Health Points: Wednesday
- Apparently our healthcare system is not ready for the incoming surge of Baby Boomers. The Associated Press reports:
The Institute of Medicine report found there are only about 7,100 doctors certified in geriatrics in the United States, 1 for every 2,500 older Americans.
The report urged that all health care workers be trained in basic geriatric care and that schools increase training in the treatment of older patients.
And it said pay for geriatric specialists, doctors, nurses and care workers needs to be increased.
A doctor specializing in elderly care earned $163,000 on average in 2005 compared with $175,000 for a general internist, even though the geriatric specialist required more training.
- Japan is preparing to stick workers with bird flu vaccinations. More from Reuters:
If approved, vaccination will take place before the end of the fiscal year in March 2009, and mark the first case in the world in which the vaccines -- based on strains of the H5N1 virus from China and Indonesia -- have been given to such a large group of people prior to a possible pandemic.
Japan has stockpiled vaccines for 10 million people using strains of the H5N1 virus from China, Indonesia and Vietnam. So far the government's stance has been to use them only after a breakout.
- Sunlight is important for getting vitamin D, even on a cloudy day. The National Institutes of Health offer up some decent advice. From The New York Times:
Complete cloud cover halves the energy of ultraviolet rays, and shade reduces it by 60 percent, according to the National Institutes of Health…
…To strike a balance between useful exposure and protection, the N.I.H. recommends an initial exposure of 10 to 15 minutes, followed by application of a sunscreen with an S.P.F. of at least 15. The institutes say this much exposure, at least two times a week, is usually sufficient to provide adequate vitamin D, though some researchers suggest it may not be enough. At the earth’s northern latitudes for much of the year, and at the midlatitudes in winter, the sun does not stay far enough above the horizon (45 degrees) for the angle of the sun’s rays to guarantee an efficient ultraviolet-B bath. Northerners may have to rely on the vitamin D synthesized in the summer or on foods and supplements.
- Could going to the dentist be partly to blame for all this mercury pollution? More from Reuters:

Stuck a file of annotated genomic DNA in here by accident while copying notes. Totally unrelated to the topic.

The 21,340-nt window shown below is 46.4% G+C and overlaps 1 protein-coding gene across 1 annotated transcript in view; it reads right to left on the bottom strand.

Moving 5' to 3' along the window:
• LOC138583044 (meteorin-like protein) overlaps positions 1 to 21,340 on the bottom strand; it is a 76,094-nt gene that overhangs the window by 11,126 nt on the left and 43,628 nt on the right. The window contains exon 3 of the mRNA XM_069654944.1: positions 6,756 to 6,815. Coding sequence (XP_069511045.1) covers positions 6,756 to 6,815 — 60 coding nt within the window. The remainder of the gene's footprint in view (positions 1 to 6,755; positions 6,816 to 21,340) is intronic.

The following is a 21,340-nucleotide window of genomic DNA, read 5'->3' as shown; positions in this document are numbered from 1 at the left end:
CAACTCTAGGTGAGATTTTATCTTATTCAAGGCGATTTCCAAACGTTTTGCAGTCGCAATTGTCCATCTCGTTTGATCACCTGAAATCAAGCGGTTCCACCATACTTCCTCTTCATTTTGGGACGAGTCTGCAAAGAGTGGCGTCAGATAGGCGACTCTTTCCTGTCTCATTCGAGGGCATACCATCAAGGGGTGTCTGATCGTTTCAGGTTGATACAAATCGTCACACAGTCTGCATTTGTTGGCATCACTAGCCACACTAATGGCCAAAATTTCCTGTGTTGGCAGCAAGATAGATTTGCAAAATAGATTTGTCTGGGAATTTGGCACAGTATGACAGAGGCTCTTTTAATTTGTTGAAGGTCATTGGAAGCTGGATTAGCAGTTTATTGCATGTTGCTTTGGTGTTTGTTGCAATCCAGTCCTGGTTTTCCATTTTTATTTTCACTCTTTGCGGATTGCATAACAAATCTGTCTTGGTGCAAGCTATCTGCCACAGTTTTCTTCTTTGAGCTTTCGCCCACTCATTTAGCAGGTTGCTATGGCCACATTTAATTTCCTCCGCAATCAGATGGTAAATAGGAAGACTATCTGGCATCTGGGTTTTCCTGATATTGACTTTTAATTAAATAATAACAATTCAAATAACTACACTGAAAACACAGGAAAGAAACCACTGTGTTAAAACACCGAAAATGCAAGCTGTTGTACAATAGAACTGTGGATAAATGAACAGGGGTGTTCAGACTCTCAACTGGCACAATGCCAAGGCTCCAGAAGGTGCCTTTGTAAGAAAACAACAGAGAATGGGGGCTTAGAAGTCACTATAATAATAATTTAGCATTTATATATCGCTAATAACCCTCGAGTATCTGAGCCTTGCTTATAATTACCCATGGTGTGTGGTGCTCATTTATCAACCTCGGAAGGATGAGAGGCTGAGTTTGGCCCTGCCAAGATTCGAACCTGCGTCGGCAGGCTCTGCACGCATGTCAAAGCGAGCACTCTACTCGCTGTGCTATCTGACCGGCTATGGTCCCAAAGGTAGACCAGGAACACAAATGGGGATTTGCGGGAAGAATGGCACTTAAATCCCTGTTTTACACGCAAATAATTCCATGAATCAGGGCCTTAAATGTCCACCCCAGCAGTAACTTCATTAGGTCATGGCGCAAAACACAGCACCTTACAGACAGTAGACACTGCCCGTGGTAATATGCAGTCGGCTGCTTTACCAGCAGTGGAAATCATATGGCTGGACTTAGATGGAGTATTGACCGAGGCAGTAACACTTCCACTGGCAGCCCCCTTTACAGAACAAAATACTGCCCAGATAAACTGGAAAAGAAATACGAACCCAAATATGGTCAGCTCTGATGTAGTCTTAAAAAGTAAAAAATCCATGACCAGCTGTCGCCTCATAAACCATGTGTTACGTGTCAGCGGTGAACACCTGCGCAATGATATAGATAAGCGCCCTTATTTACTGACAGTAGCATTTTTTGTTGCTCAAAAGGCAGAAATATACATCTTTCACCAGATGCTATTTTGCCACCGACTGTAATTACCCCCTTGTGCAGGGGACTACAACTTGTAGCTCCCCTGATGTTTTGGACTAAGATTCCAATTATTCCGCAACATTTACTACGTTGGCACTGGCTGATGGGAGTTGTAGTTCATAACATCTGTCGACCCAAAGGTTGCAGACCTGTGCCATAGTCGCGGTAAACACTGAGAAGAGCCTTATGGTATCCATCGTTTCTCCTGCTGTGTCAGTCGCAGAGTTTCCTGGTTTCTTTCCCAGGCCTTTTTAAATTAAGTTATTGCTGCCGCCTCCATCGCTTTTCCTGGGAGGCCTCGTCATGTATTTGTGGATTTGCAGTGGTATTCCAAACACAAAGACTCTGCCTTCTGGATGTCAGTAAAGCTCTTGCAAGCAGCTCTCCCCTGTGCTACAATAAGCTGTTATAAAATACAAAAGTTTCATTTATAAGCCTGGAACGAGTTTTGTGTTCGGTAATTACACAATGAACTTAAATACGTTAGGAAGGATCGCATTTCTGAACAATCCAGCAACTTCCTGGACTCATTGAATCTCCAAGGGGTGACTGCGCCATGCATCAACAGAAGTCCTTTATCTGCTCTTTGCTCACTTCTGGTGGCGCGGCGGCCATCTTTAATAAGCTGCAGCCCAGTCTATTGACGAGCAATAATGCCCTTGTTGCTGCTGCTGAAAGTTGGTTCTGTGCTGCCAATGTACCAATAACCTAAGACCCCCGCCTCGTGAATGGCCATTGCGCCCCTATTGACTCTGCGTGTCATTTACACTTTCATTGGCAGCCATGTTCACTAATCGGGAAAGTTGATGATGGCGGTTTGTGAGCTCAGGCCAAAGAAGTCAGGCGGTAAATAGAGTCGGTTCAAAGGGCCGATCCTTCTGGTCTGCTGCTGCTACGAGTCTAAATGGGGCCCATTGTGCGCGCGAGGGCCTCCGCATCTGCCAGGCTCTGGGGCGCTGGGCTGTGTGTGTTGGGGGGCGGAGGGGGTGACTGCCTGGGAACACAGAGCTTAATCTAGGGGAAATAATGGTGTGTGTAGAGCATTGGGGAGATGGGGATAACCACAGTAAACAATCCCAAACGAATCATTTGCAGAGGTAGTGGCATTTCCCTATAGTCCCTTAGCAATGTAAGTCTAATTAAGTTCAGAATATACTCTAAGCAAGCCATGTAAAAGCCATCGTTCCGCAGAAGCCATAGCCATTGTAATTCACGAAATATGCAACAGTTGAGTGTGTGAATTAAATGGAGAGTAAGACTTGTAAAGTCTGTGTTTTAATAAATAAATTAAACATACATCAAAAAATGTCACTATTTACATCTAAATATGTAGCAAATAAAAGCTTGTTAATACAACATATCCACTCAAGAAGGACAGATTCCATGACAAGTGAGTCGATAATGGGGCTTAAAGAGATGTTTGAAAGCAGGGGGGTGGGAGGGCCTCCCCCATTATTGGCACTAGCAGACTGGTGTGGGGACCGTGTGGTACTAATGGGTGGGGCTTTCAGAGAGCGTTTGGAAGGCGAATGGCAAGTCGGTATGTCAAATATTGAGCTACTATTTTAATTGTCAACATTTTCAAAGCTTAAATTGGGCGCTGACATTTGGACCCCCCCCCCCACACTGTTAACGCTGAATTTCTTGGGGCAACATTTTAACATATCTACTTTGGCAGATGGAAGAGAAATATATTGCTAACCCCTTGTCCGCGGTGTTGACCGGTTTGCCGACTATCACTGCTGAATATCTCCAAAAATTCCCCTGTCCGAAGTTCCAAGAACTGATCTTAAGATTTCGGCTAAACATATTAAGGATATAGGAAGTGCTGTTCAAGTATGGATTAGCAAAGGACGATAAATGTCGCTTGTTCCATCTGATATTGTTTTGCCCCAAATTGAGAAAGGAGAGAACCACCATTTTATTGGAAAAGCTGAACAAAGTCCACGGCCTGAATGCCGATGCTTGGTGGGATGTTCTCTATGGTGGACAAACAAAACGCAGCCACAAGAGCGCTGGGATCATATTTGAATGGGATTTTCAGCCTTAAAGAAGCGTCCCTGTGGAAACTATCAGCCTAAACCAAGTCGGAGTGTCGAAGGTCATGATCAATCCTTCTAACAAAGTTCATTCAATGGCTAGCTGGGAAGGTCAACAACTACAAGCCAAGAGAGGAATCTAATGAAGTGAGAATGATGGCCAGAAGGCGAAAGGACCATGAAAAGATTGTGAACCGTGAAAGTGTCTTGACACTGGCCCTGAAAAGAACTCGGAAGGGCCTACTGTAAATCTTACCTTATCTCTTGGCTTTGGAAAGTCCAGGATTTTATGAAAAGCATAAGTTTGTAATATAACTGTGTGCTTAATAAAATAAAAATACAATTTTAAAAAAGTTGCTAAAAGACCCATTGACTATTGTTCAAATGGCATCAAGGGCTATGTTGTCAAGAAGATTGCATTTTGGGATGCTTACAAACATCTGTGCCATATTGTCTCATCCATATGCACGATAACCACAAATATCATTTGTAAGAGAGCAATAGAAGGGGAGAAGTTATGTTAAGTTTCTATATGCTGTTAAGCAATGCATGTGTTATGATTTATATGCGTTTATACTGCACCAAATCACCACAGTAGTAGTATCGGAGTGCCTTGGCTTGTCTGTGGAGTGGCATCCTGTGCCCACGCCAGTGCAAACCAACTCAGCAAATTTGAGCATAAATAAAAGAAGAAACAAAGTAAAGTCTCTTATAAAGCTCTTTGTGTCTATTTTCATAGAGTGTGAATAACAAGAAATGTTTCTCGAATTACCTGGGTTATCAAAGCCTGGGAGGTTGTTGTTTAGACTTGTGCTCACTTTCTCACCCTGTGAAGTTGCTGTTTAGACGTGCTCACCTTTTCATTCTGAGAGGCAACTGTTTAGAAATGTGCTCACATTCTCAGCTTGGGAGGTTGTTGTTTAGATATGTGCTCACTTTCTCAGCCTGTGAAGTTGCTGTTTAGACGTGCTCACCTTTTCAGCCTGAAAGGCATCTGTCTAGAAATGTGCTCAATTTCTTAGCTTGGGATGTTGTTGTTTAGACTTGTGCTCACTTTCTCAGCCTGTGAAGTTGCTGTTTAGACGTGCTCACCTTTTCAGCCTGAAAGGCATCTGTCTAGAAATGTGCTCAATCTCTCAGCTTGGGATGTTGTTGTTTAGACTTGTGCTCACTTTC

Dental practices may be a source of a dangerous form of mercury contamination in the water supply, a small study suggests.
In tests of wastewater from two dental practices, researchers at the University of Illinois found high levels of methylated mercury -- a chemically altered form of the metal that is toxic to the brain and nervous system.
Mercury is part of the silver dental fillings that have long been used to treat cavities; in this form, mercury is believed to be safe.
- CookingLight has ranked the 20 fittest cities in America. Here’s the top five:
- Seattle, Washington: An abundance of fresh local foods, walker-friendly streets, and inclusive attitudes helps make Seattle America's best city for healthy living.
- Portland, Oregon: Life is good in our second-ranked city, thanks to its seemingly endless supply of outdoor activities, cutting-edge restaurants, and vibrant environmental consciousness.
- Washington, D.C.: Our capital city sets an accommodating agenda with farm-fresh dining, diverse cultures, and ample opportunity for exploration on foot.
- Minneapolis, Minnesota: In our fourth-ranked best city, lush parks and shimmering lakes provide a natural backdrop to a rich cultural landscape.
- San Francisco, California: Our fifth-ranked city steps up with one of the world's most unforgettable settings–along with great cuisine and an energetic spirit.
So why is belly fat so bad for your brain? Although it makes up less than 5% of total body fat, belly or visceral fat is nestled around the heart, pancreas, and other organs, according to Tongjian You, PhD, an assistant professor in the department of exercise and nutrition sciences at the University at Buffalo in Buffalo, New York.
And it's different from other types of fat because it produces all kinds of inflammatory compounds that can contribute to heart disease, diabetes, and now, potentially, dementia.
"Visceral fat releases higher amounts of those cytokines, especially interleukin 6, that cause cardiovascular disease and diabetes," says Dr. You, who was not involved in the dementia study. But what's the brain connection? "Inflammation is a contributing factor to dementia, so that's a reasonable link," he says.
- Ali Hale of Diet Blog has some tips to avoid eating out of boredom. Here are a few good ones:
- Cravings can be beaten, just by sitting them out. Force yourself to wait 20 minutes before getting that snack, and nine times out of ten, you'll no longer want it.
- Find something to do - ideally, an activity that makes it hard to eat at the same time.
- Find a hobby or interest to occupy you, if you've got too much time on your hands
- We can all sleep soundly now. Big pharma promises to show drugs still sell. Reuters reports:
Roche Holding AG <ROG.VX> will aim to reassure that big-selling drugs can keep driving profit when it kicks off the European earnings season, as big pharma's blockbusters face growing threats.
Weakness in sales of top products will be a theme for European drugmakers, reflecting ageing portfolios, safety issues with certain products and tough conditions for promoting new drugs.
Roche's local rival Novartis AG <NOVN.VX> -- digesting a $39-billion move for eye care company Alcon <ACL.N> to broaden its business as it faces loss of exclusivity on top-seller Diovan for blood pressure -- will likely highlight some of those problems when it reports next week.
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